COVID-19 restrictions that are still in effect in Turkish prisons, despite their elimination elsewhere, lead to serious rights violations, the chairpersons of the İstanbul Medical Chamber and İstanbul Bar Association said at a press conference on Tuesday, the Stockholm Center for Freedom reported.
According to Mehmet Durakoğlu, chairperson of the İstanbul Bar Association, the pandemic is being abused by the government as a tool to legitimize rights restrictions and is especially true for prisons. “Precautions can be taken to save lives, but they should be done within the limits of the law,” Durakoğlu said.
Dr. Pınar Saip, chairperson of the İstanbul Medical Chamber, said the authorities do not disclose information about the number of COVID-19 cases and vaccination rates in prisons. The ongoing restrictions in prisons, such as limitations on the period of time inmates can enjoy fresh air and contact visitation rights, have become a punishment in and of themselves, and they continue despite the lifting of restrictions elsewhere, she added.
Families of inmates have voiced protests as contact visitation in Turkish prisons has not been allowed since the beginning of the pandemic despite the elimination of restrictions even for such large gatherings as weddings and concerts.
Even if the inmates have been vaccinated, the families can only see their loved ones behind glass panels during non-contact visits.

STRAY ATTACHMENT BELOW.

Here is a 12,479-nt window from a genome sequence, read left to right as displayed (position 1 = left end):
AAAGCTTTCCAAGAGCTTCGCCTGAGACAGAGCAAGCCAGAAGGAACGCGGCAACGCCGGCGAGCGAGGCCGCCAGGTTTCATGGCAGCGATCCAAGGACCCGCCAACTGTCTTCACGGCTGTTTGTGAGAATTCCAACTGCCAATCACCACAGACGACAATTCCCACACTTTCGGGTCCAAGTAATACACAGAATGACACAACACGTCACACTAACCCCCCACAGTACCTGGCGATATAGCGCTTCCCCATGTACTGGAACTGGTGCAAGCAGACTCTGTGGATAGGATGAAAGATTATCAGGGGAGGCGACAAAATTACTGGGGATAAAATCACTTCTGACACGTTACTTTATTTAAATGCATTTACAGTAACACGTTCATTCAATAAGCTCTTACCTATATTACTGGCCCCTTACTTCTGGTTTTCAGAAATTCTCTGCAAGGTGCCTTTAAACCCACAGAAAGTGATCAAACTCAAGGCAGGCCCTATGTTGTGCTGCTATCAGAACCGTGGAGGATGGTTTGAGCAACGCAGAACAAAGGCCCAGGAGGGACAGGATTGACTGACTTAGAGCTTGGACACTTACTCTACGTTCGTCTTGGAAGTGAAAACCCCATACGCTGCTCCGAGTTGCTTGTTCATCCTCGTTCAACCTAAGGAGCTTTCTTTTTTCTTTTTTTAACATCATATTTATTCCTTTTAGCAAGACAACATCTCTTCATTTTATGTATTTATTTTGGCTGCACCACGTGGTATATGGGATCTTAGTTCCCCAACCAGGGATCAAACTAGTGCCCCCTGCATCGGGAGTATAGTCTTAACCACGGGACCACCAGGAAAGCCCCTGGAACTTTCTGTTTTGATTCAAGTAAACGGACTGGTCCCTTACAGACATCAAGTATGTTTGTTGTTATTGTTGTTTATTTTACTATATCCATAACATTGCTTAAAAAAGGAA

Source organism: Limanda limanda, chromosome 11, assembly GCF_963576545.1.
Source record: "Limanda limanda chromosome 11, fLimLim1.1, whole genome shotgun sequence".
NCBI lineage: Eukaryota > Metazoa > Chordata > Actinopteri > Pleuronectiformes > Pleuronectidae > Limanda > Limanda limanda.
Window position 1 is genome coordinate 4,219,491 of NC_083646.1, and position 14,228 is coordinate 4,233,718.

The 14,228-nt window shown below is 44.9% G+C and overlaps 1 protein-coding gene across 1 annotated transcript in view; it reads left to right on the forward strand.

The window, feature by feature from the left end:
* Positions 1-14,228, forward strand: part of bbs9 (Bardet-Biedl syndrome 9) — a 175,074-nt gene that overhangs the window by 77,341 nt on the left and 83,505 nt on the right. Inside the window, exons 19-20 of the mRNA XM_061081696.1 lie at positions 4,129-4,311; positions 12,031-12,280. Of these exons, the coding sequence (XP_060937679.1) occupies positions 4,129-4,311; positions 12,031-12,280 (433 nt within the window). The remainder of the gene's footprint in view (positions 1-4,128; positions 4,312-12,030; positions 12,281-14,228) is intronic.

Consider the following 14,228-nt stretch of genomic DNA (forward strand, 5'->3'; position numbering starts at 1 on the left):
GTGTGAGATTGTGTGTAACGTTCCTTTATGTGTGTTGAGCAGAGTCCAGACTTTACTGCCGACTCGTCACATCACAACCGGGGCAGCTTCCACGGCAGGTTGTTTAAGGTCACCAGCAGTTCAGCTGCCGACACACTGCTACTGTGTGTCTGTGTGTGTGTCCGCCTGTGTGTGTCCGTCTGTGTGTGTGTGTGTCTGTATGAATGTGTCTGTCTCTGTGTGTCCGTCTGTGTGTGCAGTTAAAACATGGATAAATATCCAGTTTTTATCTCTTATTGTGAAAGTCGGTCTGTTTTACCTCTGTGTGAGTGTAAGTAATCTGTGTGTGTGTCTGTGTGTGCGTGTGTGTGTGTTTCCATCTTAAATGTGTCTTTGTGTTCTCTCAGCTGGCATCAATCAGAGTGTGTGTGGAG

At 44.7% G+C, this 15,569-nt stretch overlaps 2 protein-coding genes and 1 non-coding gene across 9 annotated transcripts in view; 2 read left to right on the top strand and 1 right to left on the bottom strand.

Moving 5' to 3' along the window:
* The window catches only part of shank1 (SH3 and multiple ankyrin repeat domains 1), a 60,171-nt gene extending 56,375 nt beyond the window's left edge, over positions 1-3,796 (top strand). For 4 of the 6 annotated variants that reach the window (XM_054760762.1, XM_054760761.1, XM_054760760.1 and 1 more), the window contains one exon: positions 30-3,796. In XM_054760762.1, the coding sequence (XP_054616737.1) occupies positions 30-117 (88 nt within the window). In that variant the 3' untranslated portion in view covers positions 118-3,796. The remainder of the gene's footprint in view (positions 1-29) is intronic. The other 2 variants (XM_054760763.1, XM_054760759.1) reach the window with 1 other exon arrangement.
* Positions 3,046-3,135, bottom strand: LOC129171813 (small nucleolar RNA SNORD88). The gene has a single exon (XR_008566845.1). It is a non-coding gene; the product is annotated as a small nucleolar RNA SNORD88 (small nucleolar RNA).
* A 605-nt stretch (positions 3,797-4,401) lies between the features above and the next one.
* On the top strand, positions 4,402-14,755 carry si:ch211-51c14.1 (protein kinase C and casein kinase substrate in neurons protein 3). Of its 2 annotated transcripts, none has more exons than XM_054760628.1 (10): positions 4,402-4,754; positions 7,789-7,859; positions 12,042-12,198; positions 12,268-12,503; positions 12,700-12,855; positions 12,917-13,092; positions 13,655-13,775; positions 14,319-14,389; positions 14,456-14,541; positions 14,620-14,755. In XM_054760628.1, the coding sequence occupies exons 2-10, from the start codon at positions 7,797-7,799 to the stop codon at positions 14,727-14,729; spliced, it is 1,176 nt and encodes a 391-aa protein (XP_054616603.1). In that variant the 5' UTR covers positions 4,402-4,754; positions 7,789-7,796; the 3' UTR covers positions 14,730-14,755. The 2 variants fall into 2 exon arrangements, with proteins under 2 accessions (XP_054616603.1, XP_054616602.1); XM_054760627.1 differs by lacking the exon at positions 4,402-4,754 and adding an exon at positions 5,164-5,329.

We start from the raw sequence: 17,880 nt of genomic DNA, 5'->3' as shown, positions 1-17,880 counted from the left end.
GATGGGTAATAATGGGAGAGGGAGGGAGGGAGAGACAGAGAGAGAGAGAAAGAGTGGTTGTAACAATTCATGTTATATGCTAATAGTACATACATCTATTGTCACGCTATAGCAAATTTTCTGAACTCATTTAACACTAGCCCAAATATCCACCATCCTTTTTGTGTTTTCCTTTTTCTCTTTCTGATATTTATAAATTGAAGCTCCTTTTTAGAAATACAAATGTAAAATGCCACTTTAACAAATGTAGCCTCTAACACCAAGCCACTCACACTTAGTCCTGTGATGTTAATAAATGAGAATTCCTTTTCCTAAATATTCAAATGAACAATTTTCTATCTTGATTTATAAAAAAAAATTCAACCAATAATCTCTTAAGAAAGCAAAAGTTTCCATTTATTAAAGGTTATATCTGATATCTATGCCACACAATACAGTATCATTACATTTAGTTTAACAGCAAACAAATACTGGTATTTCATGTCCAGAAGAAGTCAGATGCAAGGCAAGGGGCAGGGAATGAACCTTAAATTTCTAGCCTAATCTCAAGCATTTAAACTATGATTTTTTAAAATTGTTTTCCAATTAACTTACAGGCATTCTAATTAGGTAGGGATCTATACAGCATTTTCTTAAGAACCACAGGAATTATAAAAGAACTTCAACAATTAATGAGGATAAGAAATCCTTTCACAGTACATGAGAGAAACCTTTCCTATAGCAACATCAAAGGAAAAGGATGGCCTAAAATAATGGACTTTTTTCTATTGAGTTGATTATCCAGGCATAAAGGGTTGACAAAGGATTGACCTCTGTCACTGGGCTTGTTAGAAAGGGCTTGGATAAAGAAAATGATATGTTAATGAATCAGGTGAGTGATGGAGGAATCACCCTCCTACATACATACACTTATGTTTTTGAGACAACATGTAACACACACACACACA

In contact visitation, the inmate and visitor are permitted in the same area without a barrier between them, under close supervision.
The rapidly spreading COVID-19 has presented great concerns in Turkey’s prisons, which were already notorious for human rights abuses, overcrowding and unsanitary conditions before the pandemic. The purge of thousands of dissidents in the aftermath of a coup attempt in July 2016 has filled Turkey’s prisons, which today are overcrowded with tens of thousands of political prisoners.
The Turkish parliament passed an early parole law in April 2020 aimed at reducing the inmate population of the country’s overcrowded prisons due to the coronavirus pandemic. Yet, the legislation excluded political prisoners, including opposition politicians, journalists, lawyers, academics and human rights defenders convicted under the country’s controversial counterterrorism laws. The law prompted calls from the UN, the EU and rights groups for the non-discriminatory reduction of prison populations.